The Crown‘s fourth episode of season 3 opens in an unexpected location: 1967 Greece. We meet a fantastic older woman sporting a nun’s habit, toting a lit cigarette, and insisting (in Greek) that she’ll do whatever she can to keep her convent open. When the nun tries to sell a massive sapphire-and-diamond brooch to an Athens jeweler, he alerts the authorities, believing the item is stolen. Those authorities, in turn, discover the nun is actually Princess Alice of Battenberg, Prince Philip’s mother and Queen Elizabeth’s mother-in-law.
These scenes are surprising, though the police raid did not happen in real life, as The Crown historical advisor Robert Lacey writes in The Crown: The Official Companion Volume 2. The true story of Alice’s life, however, is more unbelievable than fiction. Let’s dig into it.
Born into royalty
Princess Alice was born at Windsor Castle in 1885, the daughter of Prince Louis of Battenberg and Princess Victoria of Hesse and by Rhine, and the great-granddaughter of Queen Victoria, who witnessed Alice’s birth. (Victoria is both Queen Elizabeth and Prince Philip’s great-great grandmother.) According to The Telegraph, Alice was diagnosed as congenitally deaf as a child and learned to communicate by lip-reading.
At only 17 years old, she fell “really, deeply in love” with Prince Andrew, the fourth son of the King of Greece, when they met at King Edward VII’s coronation in 1902. The young couple were married in a German ceremony just one year later. Their 1903 wedding announcement in the New York Times archives reveals they received at least $750,000 in wedding gifts—that’s almost $23 million in 2019.
The couple lived in Greece and welcomed five children in 12 years. Their youngest and only son was Prince Philip, Queen Elizabeth’s future husband. In fact, the diamonds in Elizabeth’s engagement ring came from a tiara gifted to Alice on her wedding day from Tsar Nicholas II and Tsarina Alexandra of Russia, according to Town and Country. Philip also used diamonds from the tiara to make a bracelet for Elizabeth as a wedding gift.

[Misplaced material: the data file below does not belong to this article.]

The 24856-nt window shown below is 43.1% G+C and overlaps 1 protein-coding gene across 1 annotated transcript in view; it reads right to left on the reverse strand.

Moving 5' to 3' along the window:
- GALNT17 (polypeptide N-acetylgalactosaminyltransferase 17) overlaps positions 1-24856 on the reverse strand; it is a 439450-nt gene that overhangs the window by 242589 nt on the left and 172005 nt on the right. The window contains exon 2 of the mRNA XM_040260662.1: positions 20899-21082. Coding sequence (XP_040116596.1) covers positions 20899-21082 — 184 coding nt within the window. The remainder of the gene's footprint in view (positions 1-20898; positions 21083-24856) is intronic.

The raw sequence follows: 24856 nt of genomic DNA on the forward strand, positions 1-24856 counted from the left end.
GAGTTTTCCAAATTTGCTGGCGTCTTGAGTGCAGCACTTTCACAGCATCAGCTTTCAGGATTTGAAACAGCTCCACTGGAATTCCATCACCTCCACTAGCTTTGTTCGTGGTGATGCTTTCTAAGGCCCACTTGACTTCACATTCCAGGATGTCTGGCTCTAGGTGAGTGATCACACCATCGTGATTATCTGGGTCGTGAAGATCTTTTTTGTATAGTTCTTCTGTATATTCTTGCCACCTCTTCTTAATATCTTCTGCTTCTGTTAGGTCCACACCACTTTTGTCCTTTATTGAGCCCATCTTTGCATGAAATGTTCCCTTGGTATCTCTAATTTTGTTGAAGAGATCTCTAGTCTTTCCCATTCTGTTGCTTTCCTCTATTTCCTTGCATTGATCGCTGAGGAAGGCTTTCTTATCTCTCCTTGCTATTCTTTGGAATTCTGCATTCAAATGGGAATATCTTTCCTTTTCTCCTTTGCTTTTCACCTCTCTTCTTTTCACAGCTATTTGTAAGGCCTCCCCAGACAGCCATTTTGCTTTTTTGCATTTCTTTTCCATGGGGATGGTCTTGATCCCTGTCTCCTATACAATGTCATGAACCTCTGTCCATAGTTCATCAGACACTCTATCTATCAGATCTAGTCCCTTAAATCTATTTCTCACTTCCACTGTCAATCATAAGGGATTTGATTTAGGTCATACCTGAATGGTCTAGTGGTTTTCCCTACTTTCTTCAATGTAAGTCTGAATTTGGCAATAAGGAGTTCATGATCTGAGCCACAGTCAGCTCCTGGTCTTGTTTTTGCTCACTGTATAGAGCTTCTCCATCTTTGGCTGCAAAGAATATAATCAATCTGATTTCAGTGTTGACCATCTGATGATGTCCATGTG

The Greek royal family fled Greece in 1922 after the start of the second Greco-Turkish war. In episode 4 of The Crown season 3, Princess Anne teases her father about escaping Greece in a lemon crate. He corrects her, pointing out that it was for oranges—this anecdote remains a real-life legend to this day.
According to the British Psychological Society’s The Psychologist, the years following that escape were particularly hard on Princess Alice. She was diagnosed with schizophrenia at the end of the 1920s and soon institutionalized. Sigmund Freud took an interest in Alice’s case because she experienced fantasies that were religious and sexual in nature, and he recommended X-raying the young royal’s ovaries to bring on menopause, despite her protestations.
“It was rather hushed up,” Alice’s niece, Countess Mountbatten, revealed of Alice’s treatment in a 2012 documentary. “I think my aunt w0uld have suffered very much.” Lacey writes that Philip saw very little of his mother during his childhood.
A woman of charity
According to The Psychologist, Alice left treatment sometime in the mid-1930s and returned to Greece and a life of charity, volunteering with the Red Cross and soup kitchens, Lacey writes in The Crown: The Official Companion Volume 2. During World War II, the princess hid a family friend, Rachel Cohen, and her young daughter and son in the apartment where she was living. According to Yad Vashem, the World Holocaust Remembrance Center, when the Gestapo became suspicious and questioned Alice, she pretended she couldn’t hear them. Yad Vashem named Princess Alice Righteous Among the Nations in 1993, and Prince Philip traveled to Jerusalem for the tree-planting ceremony in Alice’s honor.
In 1949, Alice founded the Christian Sisterhood of Martha and Mary in 1949 and spent years attempting to secure funding for it, according to her New York Times obituary. She moved into Buckingham Palace in 1966 and spent the last two years of life there, growing particularly close to Princess Anne, according to Lacey. Princess Alice died on December 5, 1969.